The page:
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Spotify Removes Tracks After Breaching Licensing Restrictions

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Ad-funded music streaming service Spotify, has announced that is removing and “undisclosed number of songs” from its library after it was revealed they had breached licensing restrictions.

The service, which involves music consumers downloading and installing a special app/widget, has its head office based in Sweden. Although apparently in closed beta stages, the company has stated that some tracks on the service had slipped through restrictions agreed when deals with record labels had been agreed.

Spotify goes further, and claims that tracks had been delivered by labels despite firm insistence of bands not to include their music! One has to ask is this a case of labels stuffing up? Or is it all a subterfuge to deny responsibility on the part of the ad-funded business Spotify?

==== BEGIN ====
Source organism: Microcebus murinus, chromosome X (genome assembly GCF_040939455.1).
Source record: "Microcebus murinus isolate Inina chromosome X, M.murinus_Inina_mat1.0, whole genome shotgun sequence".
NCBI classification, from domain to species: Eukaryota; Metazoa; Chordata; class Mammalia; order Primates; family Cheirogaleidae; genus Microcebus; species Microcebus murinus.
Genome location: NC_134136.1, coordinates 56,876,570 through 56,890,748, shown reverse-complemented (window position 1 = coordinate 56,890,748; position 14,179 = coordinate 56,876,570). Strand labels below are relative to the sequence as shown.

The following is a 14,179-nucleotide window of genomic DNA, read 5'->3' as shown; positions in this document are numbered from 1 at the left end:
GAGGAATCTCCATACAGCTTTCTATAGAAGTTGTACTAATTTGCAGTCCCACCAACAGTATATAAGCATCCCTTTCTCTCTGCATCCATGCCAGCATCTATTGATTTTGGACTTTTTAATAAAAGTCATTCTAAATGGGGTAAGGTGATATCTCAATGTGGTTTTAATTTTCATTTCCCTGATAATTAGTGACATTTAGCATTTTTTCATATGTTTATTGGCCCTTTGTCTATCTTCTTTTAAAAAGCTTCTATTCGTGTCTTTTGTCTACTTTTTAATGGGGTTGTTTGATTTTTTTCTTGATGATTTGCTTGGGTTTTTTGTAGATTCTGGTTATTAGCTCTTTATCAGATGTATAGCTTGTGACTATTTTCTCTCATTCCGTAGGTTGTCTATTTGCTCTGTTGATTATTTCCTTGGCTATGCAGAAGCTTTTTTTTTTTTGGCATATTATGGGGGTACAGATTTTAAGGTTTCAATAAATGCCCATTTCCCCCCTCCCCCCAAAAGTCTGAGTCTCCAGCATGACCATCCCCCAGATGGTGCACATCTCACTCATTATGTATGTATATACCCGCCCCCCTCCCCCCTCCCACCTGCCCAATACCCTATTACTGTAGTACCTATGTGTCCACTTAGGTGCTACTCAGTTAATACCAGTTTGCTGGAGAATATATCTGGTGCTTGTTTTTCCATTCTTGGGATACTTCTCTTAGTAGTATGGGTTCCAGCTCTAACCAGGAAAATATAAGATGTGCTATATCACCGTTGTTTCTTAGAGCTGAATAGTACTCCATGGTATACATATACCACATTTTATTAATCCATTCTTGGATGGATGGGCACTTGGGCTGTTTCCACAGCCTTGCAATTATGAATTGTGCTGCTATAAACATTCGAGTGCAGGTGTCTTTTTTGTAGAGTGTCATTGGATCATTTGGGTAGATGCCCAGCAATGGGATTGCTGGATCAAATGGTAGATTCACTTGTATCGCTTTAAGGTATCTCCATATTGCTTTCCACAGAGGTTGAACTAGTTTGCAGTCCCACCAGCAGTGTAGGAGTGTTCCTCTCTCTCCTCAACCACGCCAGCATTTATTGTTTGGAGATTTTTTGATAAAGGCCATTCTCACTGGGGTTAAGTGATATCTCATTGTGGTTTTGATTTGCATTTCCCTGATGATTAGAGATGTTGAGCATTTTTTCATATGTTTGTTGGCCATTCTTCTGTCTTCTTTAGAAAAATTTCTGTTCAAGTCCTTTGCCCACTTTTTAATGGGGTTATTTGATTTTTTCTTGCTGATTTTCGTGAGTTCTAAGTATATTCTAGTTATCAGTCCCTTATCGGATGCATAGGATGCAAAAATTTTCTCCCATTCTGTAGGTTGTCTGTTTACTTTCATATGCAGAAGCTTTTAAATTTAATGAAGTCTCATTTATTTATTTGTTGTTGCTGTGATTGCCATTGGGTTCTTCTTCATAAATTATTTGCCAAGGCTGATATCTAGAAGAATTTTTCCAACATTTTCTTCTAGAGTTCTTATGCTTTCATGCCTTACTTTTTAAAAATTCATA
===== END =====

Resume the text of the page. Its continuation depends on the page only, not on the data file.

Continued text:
The service allows consumers to share songs and playlists as well as allowing them to work together on collaborative playlists. On the services website it clearly states that they have “cleared the rights to use the music you’ll listen to in Spotify.” So how could geo-location restrictions have been missed?

The post at NMA goes on to note that Spotify is now implementing appropriate geo-restrictions as laid out in its licensing agreements as well as removing a number of tracks.

According to Andres Sehr Community Manager at Spotify, they “have not lost any licenses and no labels have stopped working with us, this is just a matter of updating our catalogue to be in line with the agreements we actually have”.

To TMV is sounds like all parties to the service content owners and managers of the service are to blame for this. Hopefully, this hiccup does not prevent the company form expanding its roll-out.

Author

  • Wayne Rosso

    Wayne Rosso has worked in music and technology for decades. He has worked with such artists as Aerosmith, Bee Gees, Crosby, Stills & Nash, Public Image LTD., Beach Boys, Phillip Glass, Fleetwood Mac, Rick James, New Kids on the Block, Slash, Evanescence and scores of others.

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